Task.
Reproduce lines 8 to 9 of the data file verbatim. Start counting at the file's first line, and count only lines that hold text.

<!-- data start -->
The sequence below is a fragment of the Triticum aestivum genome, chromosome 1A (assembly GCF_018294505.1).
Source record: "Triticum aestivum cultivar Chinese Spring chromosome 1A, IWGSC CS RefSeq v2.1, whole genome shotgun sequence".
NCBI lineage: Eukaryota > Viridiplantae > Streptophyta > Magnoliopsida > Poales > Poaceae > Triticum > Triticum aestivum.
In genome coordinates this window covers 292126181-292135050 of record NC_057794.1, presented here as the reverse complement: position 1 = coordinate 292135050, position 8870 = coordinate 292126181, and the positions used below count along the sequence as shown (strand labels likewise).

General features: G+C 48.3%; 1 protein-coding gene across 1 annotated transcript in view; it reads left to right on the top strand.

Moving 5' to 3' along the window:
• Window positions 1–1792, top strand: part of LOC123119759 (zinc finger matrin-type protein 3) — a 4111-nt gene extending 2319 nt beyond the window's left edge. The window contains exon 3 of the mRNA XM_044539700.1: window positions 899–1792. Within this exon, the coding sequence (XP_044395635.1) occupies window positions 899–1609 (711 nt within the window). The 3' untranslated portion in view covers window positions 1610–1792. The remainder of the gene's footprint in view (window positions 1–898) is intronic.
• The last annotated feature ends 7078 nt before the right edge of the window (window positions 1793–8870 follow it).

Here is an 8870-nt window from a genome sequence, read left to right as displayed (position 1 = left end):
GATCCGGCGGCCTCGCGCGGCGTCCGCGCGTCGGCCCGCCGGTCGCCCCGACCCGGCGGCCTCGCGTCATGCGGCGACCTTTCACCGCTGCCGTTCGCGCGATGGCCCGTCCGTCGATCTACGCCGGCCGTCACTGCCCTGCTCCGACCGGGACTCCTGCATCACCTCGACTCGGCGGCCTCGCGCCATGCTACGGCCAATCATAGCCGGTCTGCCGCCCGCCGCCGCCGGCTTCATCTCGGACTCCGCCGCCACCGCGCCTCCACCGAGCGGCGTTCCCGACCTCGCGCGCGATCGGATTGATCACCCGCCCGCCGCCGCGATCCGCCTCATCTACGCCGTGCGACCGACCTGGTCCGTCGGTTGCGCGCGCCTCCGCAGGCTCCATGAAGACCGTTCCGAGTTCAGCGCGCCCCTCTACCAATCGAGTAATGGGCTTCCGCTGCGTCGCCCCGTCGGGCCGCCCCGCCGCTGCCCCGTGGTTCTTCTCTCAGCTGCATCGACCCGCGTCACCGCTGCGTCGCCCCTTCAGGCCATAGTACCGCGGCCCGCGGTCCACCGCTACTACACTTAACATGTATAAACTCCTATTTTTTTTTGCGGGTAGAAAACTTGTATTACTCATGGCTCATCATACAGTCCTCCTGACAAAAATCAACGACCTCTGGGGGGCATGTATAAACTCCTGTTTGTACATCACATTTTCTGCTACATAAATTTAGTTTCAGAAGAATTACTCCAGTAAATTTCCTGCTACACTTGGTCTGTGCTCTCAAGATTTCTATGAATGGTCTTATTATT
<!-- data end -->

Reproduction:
• The last annotated feature ends 7078 nt before the right edge of the window (window positions 1793–8870 follow it).

Here is an 8870-nt window from a genome sequence, read left to right as displayed (position 1 = left end):